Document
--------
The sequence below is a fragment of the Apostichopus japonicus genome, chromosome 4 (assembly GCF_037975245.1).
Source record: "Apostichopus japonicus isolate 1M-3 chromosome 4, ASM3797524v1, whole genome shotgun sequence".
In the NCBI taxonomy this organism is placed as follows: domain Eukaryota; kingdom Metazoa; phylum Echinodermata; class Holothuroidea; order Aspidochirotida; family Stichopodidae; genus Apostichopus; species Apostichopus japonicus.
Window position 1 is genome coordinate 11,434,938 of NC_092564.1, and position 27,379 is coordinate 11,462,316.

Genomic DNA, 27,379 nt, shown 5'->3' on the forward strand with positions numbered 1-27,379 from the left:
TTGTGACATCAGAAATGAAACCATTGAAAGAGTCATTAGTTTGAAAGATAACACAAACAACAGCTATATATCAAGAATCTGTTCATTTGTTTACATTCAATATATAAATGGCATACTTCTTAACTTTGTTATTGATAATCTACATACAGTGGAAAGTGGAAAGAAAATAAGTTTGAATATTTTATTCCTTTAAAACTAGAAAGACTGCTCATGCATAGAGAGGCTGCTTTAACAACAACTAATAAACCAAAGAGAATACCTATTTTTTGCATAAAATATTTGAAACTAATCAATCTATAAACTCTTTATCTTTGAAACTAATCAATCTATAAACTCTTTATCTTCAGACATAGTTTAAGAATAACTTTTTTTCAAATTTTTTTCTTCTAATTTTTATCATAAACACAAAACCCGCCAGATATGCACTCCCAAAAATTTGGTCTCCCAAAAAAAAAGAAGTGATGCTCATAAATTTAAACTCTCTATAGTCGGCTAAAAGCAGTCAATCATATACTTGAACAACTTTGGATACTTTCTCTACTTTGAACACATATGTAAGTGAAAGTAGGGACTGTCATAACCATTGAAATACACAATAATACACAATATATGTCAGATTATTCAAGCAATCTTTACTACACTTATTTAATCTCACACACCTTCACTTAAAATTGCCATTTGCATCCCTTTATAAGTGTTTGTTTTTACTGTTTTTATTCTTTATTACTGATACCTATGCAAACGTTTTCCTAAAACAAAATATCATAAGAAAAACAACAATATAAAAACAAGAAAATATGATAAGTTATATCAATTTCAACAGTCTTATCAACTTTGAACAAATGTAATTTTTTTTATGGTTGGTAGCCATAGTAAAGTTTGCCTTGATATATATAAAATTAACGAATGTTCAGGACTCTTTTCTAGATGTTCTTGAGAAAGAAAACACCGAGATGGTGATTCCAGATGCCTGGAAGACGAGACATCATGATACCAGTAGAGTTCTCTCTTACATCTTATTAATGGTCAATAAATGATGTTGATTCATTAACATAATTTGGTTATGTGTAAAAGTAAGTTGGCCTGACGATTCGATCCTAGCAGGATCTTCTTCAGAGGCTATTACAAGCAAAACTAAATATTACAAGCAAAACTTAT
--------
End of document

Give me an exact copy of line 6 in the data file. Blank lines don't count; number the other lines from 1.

TTGTGACATCAGAAATGAAACCATTGAAAGAGTCATTAGTTTGAAAGATAACACAAACAACAGCTATATATCAAGAATCTGTTCATTTGTTTACATTCAATATATAAATGGCATACTTCTTAACTTTGTTATTGATAATCTACATACAGTGGAAAGTGGAAAGAAAATAAGTTTGAATATTTTATTCCTTTAAAACTAGAAAGACTGCTCATGCATAGAGAGGCTGCTTTAACAACAACTAATAAACCAAAGAGAATACCTATTTTTTGCATAAAATATTTGAAACTAATCAATCTATAAACTCTTTATCTTTGAAACTAATCAATCTATAAACTCTTTATCTTCAGACATAGTTTAAGAATAACTTTTTTTCAAATTTTTTTCTTCTAATTTTTATCATAAACACAAAACCCGCCAGATATGCACTCCCAAAAATTTGGTCTCCCAAAAAAAAAGAAGTGATGCTCATAAATTTAAACTCTCTATAGTCGGCTAAAAGCAGTCAATCATATACTTGAACAACTTTGGATACTTTCTCTACTTTGAACACATATGTAAGTGAAAGTAGGGACTGTCATAACCATTGAAATACACAATAATACACAATATATGTCAGATTATTCAAGCAATCTTTACTACACTTATTTAATCTCACACACCTTCACTTAAAATTGCCATTTGCATCCCTTTATAAGTGTTTGTTTTTACTGTTTTTATTCTTTATTACTGATACCTATGCAAACGTTTTCCTAAAACAAAATATCATAAGAAAAACAACAATATAAAAACAAGAAAATATGATAAGTTATATCAATTTCAACAGTCTTATCAACTTTGAACAAATGTAATTTTTTTTATGGTTGGTAGCCATAGTAAAGTTTGCCTTGATATATATAAAATTAACGAATGTTCAGGACTCTTTTCTAGATGTTCTTGAGAAAGAAAACACCGAGATGGTGATTCCAGATGCCTGGAAGACGAGACATCATGATACCAGTAGAGTTCTCTCTTACATCTTATTAATGGTCAATAAATGATGTTGATTCATTAACATAATTTGGTTATGTGTAAAAGTAAGTTGGCCTGACGATTCGATCCTAGCAGGATCTTCTTCAGAGGCTATTACAAGCAAAACTAAATATTACAAGCAAAACTTAT